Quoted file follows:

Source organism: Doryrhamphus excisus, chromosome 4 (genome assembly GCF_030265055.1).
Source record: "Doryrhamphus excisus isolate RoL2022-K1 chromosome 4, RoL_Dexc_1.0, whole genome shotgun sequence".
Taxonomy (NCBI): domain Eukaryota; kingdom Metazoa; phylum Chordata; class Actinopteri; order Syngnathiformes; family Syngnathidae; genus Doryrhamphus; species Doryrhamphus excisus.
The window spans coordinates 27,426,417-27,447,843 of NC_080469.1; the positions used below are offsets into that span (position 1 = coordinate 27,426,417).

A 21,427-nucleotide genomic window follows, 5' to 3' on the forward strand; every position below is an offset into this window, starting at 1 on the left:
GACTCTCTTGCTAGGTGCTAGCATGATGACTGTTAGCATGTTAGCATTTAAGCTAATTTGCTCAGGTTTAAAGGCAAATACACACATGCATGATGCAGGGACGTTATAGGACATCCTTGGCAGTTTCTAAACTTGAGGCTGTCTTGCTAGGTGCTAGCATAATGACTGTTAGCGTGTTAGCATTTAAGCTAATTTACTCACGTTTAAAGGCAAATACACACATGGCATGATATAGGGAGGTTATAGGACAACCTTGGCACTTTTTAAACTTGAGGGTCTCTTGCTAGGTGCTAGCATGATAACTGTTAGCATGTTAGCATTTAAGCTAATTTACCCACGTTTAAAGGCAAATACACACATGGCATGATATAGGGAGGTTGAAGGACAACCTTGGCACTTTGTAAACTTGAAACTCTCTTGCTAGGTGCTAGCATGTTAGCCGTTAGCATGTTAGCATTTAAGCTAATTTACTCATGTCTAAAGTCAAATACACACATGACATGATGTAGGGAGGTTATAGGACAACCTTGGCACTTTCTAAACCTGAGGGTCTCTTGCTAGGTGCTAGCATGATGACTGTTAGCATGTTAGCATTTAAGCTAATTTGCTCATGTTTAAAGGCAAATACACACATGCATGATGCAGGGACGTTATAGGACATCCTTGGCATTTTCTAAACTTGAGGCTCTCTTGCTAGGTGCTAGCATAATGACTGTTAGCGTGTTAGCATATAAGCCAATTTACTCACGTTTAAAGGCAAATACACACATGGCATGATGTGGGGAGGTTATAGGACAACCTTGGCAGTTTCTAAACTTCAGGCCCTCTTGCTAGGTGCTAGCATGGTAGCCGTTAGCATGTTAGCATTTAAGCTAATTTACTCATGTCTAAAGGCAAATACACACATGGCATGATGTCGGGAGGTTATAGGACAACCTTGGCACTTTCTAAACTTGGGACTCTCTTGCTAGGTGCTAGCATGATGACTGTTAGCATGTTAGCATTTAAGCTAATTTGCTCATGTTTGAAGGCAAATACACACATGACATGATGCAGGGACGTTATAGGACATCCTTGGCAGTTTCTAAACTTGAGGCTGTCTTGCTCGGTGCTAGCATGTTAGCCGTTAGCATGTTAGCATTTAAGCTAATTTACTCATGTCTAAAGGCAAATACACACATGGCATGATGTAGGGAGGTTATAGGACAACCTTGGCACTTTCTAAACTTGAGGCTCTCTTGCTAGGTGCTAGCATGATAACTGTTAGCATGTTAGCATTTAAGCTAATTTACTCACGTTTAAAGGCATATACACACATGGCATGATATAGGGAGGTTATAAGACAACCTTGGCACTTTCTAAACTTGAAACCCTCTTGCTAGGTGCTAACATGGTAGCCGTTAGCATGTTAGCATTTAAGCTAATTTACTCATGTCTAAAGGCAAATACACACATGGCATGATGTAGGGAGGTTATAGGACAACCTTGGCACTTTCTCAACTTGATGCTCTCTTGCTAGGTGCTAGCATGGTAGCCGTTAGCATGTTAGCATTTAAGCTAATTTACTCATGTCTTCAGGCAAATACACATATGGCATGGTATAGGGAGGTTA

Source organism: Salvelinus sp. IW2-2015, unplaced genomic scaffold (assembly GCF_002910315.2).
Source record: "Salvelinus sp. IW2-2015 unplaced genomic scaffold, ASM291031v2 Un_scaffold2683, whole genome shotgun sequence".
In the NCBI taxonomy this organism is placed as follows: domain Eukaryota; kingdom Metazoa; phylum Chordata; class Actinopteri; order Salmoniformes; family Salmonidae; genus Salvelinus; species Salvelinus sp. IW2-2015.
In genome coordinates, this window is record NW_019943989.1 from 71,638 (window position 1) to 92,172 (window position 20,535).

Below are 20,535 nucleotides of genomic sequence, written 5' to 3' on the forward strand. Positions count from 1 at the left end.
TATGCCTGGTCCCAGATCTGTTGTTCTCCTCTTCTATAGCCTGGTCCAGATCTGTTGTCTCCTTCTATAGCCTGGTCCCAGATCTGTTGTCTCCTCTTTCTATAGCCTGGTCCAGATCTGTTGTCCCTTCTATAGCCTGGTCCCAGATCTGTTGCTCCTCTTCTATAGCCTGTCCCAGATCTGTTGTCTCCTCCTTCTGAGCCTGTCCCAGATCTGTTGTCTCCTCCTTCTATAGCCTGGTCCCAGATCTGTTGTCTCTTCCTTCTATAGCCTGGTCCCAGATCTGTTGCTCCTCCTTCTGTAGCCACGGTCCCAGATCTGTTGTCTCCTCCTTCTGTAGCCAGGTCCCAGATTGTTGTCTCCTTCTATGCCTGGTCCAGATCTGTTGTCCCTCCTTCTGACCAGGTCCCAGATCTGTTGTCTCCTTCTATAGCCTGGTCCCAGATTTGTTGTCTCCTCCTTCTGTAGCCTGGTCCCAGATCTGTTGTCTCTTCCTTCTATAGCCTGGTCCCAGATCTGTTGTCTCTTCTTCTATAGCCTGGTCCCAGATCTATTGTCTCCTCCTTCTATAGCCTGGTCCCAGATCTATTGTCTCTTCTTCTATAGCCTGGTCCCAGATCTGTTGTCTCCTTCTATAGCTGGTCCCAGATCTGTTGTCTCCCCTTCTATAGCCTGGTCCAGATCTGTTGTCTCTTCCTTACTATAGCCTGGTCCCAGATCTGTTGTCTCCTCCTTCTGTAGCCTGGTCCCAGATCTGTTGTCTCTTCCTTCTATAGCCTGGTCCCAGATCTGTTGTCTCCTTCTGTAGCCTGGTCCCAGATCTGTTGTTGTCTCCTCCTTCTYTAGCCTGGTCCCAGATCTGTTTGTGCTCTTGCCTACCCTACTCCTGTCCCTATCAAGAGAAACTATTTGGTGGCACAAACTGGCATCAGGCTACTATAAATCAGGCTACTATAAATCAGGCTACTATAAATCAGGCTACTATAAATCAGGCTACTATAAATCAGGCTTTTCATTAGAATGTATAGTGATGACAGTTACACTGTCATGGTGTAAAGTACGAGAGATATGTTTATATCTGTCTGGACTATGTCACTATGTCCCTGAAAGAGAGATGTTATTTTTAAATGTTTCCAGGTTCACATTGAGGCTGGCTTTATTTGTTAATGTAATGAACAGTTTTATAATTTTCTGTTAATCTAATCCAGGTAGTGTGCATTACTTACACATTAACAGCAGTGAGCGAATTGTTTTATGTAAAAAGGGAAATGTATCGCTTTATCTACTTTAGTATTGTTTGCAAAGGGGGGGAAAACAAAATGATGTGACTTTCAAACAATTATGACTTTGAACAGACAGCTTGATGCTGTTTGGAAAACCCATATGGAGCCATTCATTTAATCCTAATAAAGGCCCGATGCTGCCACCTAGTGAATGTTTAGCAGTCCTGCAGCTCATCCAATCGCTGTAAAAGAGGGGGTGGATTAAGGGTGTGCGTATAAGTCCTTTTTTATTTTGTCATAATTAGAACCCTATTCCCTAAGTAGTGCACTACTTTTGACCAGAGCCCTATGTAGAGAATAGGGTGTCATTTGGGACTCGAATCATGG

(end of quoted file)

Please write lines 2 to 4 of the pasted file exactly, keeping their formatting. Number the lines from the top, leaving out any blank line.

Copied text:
Source record: "Doryrhamphus excisus isolate RoL2022-K1 chromosome 4, RoL_Dexc_1.0, whole genome shotgun sequence".
Taxonomy (NCBI): domain Eukaryota; kingdom Metazoa; phylum Chordata; class Actinopteri; order Syngnathiformes; family Syngnathidae; genus Doryrhamphus; species Doryrhamphus excisus.
The window spans coordinates 27,426,417-27,447,843 of NC_080469.1; the positions used below are offsets into that span (position 1 = coordinate 27,426,417).